Stenson, Coetzee share lead at BMW

style="float: right; margin-bottom: 10px; font-weight: 600;"Sat 29th Oct, 2011

Kaymer, Siem keep pace but Langer out

Golfclub Eichenried, Munich, June 24 - Earlier in the week, Henrik Stenson participated in a cooking course and prepared roasted a salmon for an appetizer.  After the first two rounds at the BMW International Open, it is the Swede who is toasting the competition.

Stenson opened the tournament shooting 8-under on day one, and followed it up with 2-under early Friday to remain on top heading into the clubhouse.  George Coetzee caught up to Stenson a couple of flights later, shooting 67 for the second consecutive day to share the lead at 10-under halfway.

Tournament favorite Martin Kaymer kept pace with -4 on the day and stands -6 for the tournament.  German legend Bernhard Langer came back a bit too soon from injury, battling the pain and the course to finish +11 and obviously missed the cut.

Stenson continued his solid play on Friday and it seemed he would take a big lead and the momentum into the weekend.  But he bogeyed his final two holes to keep the field close.

"I did not end the way I wanted, but it would mean a lot to me to win in terms of confidence and so on," said Stenson, looking for his first win since 2009. "If I can keep on building on this progress, hopefully I can give myself some chances to win majors."

Coetzee took advantage of Stenson's misstep and birdied four of his last six holes.  "It's just a matter of trying to be in contention come the final afternoon," said the South African who is looking for his first European Tour win. "I don't really mind if I’m leading or not leading, just as long as I am within touching distance."

Kaymer seemed unphased throughout the afternoon, despite having to wait while the groups in front were slowing the action on the course.  It seemed he was drinking in the attention from the crowds and played like the world's #3 should.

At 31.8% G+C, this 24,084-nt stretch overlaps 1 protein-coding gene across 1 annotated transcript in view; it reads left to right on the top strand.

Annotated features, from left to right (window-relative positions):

"I hit the ball real well and reached the fairways," commented Kaymer on his improved swing.  And the field should watch out, he's only gaining confidence.  "It was great to finish with that birdie on the 18th in front of all those fans."

All was not well for Langer, who was returning after a long layoff due to surgery on his left thumb.  After his round, Langer was aware of his physical limitations and the effect on his play.  "I played five holes without pain, and then it returned.  I couldn't swing like I'm used to, or hold the angle, and thus it was hard to get out of the rough.  It felt like I was hitting a wall."

All was not lost.  Langer played both rounds with his friend Colin Montgomerie.  The two are the most successful pair in Ryder Cup history and enjoyed the time talking about the new generation of golfers.  Langer hopes to return to the Seniors Tour where he has been dominating.

Over 15K fans came on a rainy opening day, and close to 17K followed the action on a mostly sunny start to the weekend.  Langer was impressed.  "The fans were two- and three rows deep, from the tee to the green.  The free tickets helped, but the developing popularity of the game, the attention of Kaymer and the overall quality of the participants are the reasons for the turnout."

"I hope more people come over the weekend," added Kaymer.  "I play my best in front of fans."

German Marcel Siem who considers Eichenried is home course, playing here since he was 9 years old, gives credit to his fans for his good showing so far.

"I know a lot of people and the support is unbelievable," Siem said after shooting his second under 70 round.  "I normally put myself under a lot of pressure, but after the U.S. Open and playing here, I'm a little more relaxed."

Siem sits three shots off the lead and could be someone who can make a run for the title with his familiarity of the course.

To attend the final two rounds of the tournament, tickets must be purchased and are still available.

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